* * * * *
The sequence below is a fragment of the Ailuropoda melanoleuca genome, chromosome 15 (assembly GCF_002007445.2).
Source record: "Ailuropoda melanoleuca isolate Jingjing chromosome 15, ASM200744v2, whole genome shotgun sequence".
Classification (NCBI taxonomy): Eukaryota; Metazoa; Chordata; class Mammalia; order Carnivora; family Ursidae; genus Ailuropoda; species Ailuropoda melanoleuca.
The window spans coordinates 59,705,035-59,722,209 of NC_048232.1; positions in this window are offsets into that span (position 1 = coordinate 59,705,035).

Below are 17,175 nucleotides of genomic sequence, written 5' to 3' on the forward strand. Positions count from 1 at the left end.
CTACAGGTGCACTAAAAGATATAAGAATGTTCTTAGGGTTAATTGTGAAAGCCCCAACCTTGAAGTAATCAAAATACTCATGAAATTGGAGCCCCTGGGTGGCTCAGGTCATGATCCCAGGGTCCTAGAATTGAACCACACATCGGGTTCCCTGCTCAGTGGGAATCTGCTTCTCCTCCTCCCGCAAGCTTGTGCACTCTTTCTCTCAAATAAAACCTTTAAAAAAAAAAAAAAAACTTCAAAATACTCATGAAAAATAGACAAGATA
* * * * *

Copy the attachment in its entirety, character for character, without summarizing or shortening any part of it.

The sequence below is a fragment of the Ailuropoda melanoleuca genome, chromosome 15 (assembly GCF_002007445.2).
Source record: "Ailuropoda melanoleuca isolate Jingjing chromosome 15, ASM200744v2, whole genome shotgun sequence".
Classification (NCBI taxonomy): Eukaryota; Metazoa; Chordata; class Mammalia; order Carnivora; family Ursidae; genus Ailuropoda; species Ailuropoda melanoleuca.
The window spans coordinates 59,705,035-59,722,209 of NC_048232.1; positions in this window are offsets into that span (position 1 = coordinate 59,705,035).

Below are 17,175 nucleotides of genomic sequence, written 5' to 3' on the forward strand. Positions count from 1 at the left end.
CTACAGGTGCACTAAAAGATATAAGAATGTTCTTAGGGTTAATTGTGAAAGCCCCAACCTTGAAGTAATCAAAATACTCATGAAATTGGAGCCCCTGGGTGGCTCAGGTCATGATCCCAGGGTCCTAGAATTGAACCACACATCGGGTTCCCTGCTCAGTGGGAATCTGCTTCTCCTCCTCCCGCAAGCTTGTGCACTCTTTCTCTCAAATAAAACCTTTAAAAAAAAAAAAAAAACTTCAAAATACTCATGAAAAATAGACAAGATA